CP: I am more challenged by the theatrics of choreography, the theatrical side of making work, of structuring a performance, of following through with content, of bringing all the collaborators together trying to make piece that is cohesive in concept and to pace something out and make a compelling, rich, water- tight experience for the audience.The actual choreography the actual making of the movement that’s where I am most comfortable. It is not easy. But, relatively easy, in comparison with the other things.
Kidd Pivot Frankfurt RM in The You Show, Photograph Michael Slobodian

CJ: In one of the duets for The You Show, the grande finale, the dancers become Transformers, a la the action figures, and they do a really great job of it. I kept thinking what a perfect show this would be for my children to see. I also really enjoyed it. Why the interest in Transformers?

CP: Well, I really like Transformers - just so cool as a concept. I love the animation and the ideas, and as a child too, I was really into them.
But to do that with live bodies and to watch those two dancers arm themselves and become armored by their colleagues like that was, I think, a way of expanding the relationship between them, making them larger then life and making the story between them echo and reiterate through the other people. We are all connected by those stories. We all share those emotions and those story lines in our lives. And this is a way of me getting to what that feels like.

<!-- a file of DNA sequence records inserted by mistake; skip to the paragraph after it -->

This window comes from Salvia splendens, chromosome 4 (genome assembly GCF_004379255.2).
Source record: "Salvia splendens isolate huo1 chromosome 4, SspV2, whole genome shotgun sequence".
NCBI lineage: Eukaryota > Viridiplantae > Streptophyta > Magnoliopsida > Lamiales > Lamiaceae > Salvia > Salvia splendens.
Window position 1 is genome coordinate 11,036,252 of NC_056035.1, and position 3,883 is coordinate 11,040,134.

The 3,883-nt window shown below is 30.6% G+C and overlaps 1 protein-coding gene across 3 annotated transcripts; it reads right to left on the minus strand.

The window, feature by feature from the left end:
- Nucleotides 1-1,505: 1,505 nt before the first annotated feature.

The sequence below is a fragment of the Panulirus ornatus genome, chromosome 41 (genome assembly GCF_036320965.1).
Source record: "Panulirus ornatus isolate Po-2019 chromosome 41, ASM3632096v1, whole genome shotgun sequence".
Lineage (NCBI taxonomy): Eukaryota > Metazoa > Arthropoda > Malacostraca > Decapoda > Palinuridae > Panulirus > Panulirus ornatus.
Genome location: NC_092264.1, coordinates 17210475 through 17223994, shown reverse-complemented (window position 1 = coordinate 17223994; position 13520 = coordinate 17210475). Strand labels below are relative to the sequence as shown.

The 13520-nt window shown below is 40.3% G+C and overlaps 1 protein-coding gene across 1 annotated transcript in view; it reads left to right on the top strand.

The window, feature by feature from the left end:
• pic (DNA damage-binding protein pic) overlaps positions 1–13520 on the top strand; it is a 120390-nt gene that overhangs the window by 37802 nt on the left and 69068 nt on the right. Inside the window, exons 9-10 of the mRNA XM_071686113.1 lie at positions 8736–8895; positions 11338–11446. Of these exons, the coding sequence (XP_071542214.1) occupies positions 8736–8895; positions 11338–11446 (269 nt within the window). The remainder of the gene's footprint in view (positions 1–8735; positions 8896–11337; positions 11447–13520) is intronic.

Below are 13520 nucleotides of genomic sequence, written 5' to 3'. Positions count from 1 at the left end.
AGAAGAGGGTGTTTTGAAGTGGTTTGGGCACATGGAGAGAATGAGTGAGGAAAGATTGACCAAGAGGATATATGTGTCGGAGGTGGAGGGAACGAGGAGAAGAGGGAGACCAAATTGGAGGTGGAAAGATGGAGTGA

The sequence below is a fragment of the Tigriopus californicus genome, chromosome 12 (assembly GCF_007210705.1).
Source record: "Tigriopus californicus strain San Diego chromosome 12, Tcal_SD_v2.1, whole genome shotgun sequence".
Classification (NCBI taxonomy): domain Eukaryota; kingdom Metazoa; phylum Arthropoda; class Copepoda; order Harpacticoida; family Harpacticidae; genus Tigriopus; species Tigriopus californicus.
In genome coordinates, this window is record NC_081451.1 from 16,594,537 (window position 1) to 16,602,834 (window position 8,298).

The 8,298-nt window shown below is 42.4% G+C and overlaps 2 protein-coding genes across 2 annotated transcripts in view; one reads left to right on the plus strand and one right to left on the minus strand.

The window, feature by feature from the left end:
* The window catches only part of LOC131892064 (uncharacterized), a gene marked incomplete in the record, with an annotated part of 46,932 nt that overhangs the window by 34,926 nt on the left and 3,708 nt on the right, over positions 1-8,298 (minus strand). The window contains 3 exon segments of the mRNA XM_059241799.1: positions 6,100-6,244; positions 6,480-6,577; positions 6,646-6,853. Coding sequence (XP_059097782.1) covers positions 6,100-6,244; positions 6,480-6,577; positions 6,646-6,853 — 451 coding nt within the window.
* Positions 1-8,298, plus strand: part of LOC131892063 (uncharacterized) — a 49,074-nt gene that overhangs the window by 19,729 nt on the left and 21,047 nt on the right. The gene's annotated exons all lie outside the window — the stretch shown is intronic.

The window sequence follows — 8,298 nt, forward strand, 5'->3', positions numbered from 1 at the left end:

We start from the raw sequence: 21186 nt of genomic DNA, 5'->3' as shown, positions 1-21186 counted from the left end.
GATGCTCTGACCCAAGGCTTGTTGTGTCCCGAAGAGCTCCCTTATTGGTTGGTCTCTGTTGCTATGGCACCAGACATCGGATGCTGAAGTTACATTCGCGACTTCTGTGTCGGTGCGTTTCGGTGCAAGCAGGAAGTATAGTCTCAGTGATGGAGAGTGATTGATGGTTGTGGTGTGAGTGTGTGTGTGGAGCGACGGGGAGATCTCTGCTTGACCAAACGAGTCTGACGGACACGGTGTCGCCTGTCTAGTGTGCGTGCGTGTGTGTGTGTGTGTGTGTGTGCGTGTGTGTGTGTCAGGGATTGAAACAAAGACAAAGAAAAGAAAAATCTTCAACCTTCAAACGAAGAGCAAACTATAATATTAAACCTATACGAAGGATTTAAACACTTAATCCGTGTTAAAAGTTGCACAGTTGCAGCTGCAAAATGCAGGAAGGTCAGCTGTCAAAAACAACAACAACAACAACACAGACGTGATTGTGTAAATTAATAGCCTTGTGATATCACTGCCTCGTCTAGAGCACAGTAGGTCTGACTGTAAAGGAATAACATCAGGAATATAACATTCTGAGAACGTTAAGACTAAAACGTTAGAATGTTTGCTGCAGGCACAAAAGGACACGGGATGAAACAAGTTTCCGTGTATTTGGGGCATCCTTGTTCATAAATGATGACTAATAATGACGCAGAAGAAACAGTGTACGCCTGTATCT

And they (the dancers) are also just really good at it. At being connected and being attuned to the core of the image - being able to stick with it and make it super clear.
Kidd Pivot Frankfurt RM in The You Show , Photograph Michael Slobodian

CJ: Are you ever finished with your work? Is “The You Show” created in 2010 complete?

CP: I change little things every time we do it. Even today I just changed some little things that make it more efficient, that direct the viewers eye a little bit better-- timings, little adjustments. I actually really like this show. It is made of four different pieces. Each of them is a favorite, in a different way.
I enjoy watching, these four duets. Even though the final duet has the whole company in it, I still I consider it a duet because at the heart of that pieceis the relationship between two people. I enjoy watching each of these performers highlighted and presented in their own world. That was also the original impulse (for the piece). I wanted to give each of the dancers ownership over a quarter of the show, so rather than having an experience as an artist in one world where everyone is in it for the whole performance, I wanted to create smaller worlds --worlds that they could inhabit more fully or be more responsible for.
Kidd Pivot Frankfurt RM in The You Show , Photograph Michael Slobodian